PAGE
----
Corndog predicted the bottom in Feb 2012 and bought something that month after waiting nearly 9 years… Now, prices are up 30%, a year and a half later… just because you’re brain dead doesn’t mean this wasn’t predictable…. it wasn’t only obvious to Corndog but it was obvious to thousands of investors…….. Somewhere someone told you that low sample size correlates to statistical insignificance….. and you latched onto that and stuck to it like two dogs f#*king in the front yard that can’t be beat apart with a stick….. That can be true, but it doesn’t apply here… so let it die already…. you’re in the same boat with Losh and Ira, understanding the concept of supply and demand requires two steps of evolution beyond your 2 dimensional brain capabilities…. just listen to other people and do what they do, you’ll be better off than trying to think for yourself….

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  12. 12
    whatsmyname says:

    By Matthew @ 3:

    MMMMMMM….. I smell a top….

    That would be a very useful skill for a bottom.

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  13. 13
    David Losh says:

    RE: Corndogs @ 11

    You waited too long, you paid too much, and you are only up 30%.

    Yeah, you are a genius.

    My returns are much higher than yours.

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  14. 14
    Erik says:

    RE: Corndogs @ 11
    As long as you are bragging, I may as well too. Eri read Seattlebubble to try and figure out where the bottom was and bought in November 2011. My deal was probably better than yours. Just cause you timed it right, doesn’t mean you couldn’t have gotten a better deal around that time as Eri did. Sure, I bought a dumpy condo, but I got a huge discount cause the guy that foreclosed wouldn’t let anyone in to see the place. I had my real estate agent write an offer with a clause to back out. After I bought it, I then let my friend with a serious alcohol problem stay here for 8 months while he fixed it up. I compensated him with cigarettes and food.

    My new plan is to sell this place and get an $80k profit. Later I will buy a 4-plex if I can afford it. I may have to buy a place in pierce county even though I despise that county and the people in it. It’s just so cheap down there, it will probably be my only option. No way would I move to that trash heap, but things are so cheap down there and there are so many people that it is unfortunately my only opportunity to achieve the scenario you described last weekend… “People working around the clock to make my life easier.” “Collecting sweaty rent money.” That’s my dream.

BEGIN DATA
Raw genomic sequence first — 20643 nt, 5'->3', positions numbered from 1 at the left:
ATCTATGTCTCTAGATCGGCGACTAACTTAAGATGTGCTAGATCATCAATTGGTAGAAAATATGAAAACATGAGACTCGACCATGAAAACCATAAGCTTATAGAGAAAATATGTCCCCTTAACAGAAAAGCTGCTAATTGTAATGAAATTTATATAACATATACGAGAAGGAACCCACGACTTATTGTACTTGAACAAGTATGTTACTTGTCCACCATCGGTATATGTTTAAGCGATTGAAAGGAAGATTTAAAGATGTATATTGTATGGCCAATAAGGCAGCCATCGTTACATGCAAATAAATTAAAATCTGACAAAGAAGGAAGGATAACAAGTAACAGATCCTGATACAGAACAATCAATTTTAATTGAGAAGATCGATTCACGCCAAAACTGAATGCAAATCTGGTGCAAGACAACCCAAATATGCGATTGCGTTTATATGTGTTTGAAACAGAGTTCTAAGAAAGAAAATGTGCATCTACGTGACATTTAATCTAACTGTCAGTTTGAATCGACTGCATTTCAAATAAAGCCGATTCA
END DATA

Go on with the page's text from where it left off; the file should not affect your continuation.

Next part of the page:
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  15. 15
    Erik says:

    RE: Corndogs @ 11
    Are you a trust fun baby like 3rd generation? You said you were collecting rent money when you were 21. All I hear from you is how to make money once you already have it. Maybe you don’t realize that starting out is the difficult part. I think pretty much any moron can make more money if they are given loans by their dad and walked through the process. This is what I have deducted from your comments. You say things like “save up til you can afford a multiplex.” I am paraphrasing of course. Yeah, Corndogs, I’m just gonna save my paycheck until i have $150k. That isn’t feasible and would take 20 years.

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  16. 16
    Erik says:

    RE: Corndogs @ 11
    Are you a trust fund baby like 3rd generation? You said you were collecting rent money when you were 21. All I hear from you is how to make money once you already have it. Maybe you don’t realize that starting out is the difficult part. I think pretty much any moron can make more money if they are given loans by their dad and walked through the process. This is what I have deducted from your comments. You say things like “save up til you can afford a multiplex.” I am paraphrasing of course. Yeah, Corndogs, I’m just gonna save my paycheck until i have $150k. That isn’t feasible and would take 20 years.

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  17. 17
    matrixhead says:

    Is the house party over already?
    http://wallstreetgreek.blogspot.com/2013/05/higher-rates-exposing-underlying.html
    http://www.cnbc.com/id/100772471

    Is there any sensitivity analysis regarding the impact of the recent rise in rates on prices?

    Is there any local data that would show changes more recent than C-S?

    If the economy really does start to pick up I would expect the Fed to slow QE (eventually stop new purchases) and then raise rates again. The market isn’t waiting for the Fed apparently since mortgage rates jumped alot in the past few weeks.

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  18. 18
    ChrisM says:

    RE: Jillayne Schlicke @ 6 – “They’ve kept it up thus far without a major collapse. What’s their end game?”

    I encourage everyone to go back and look at graphs of the Dow 1927-1946 and imagine what it must have been like at the moment not knowing how the graph would turn out. In other words, if it was 1928 and you saw the graph without knowing 1929 forward, how would you react? To repeat, 1928-1932 is very thought provoking.

    http://stockcharts.com/freecharts/historical/djia1900.html

    If the economy is so great, I greatly welcome a return to 5+% interest on my annual CDs. When is that going to happen?

    A review of https://en.wikipedia.org/wiki/Bond_vigilante would also be educational… One may think that the collapse of Europe is priced in, but once that happens what then happens to the US dollar?

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  19. 19
    Corndogs says:

    RE: David Losh @ 12 – “You waited too long, you paid too much, and you are only up 30%. Yeah, you are a genius. My returns are much higher than yours.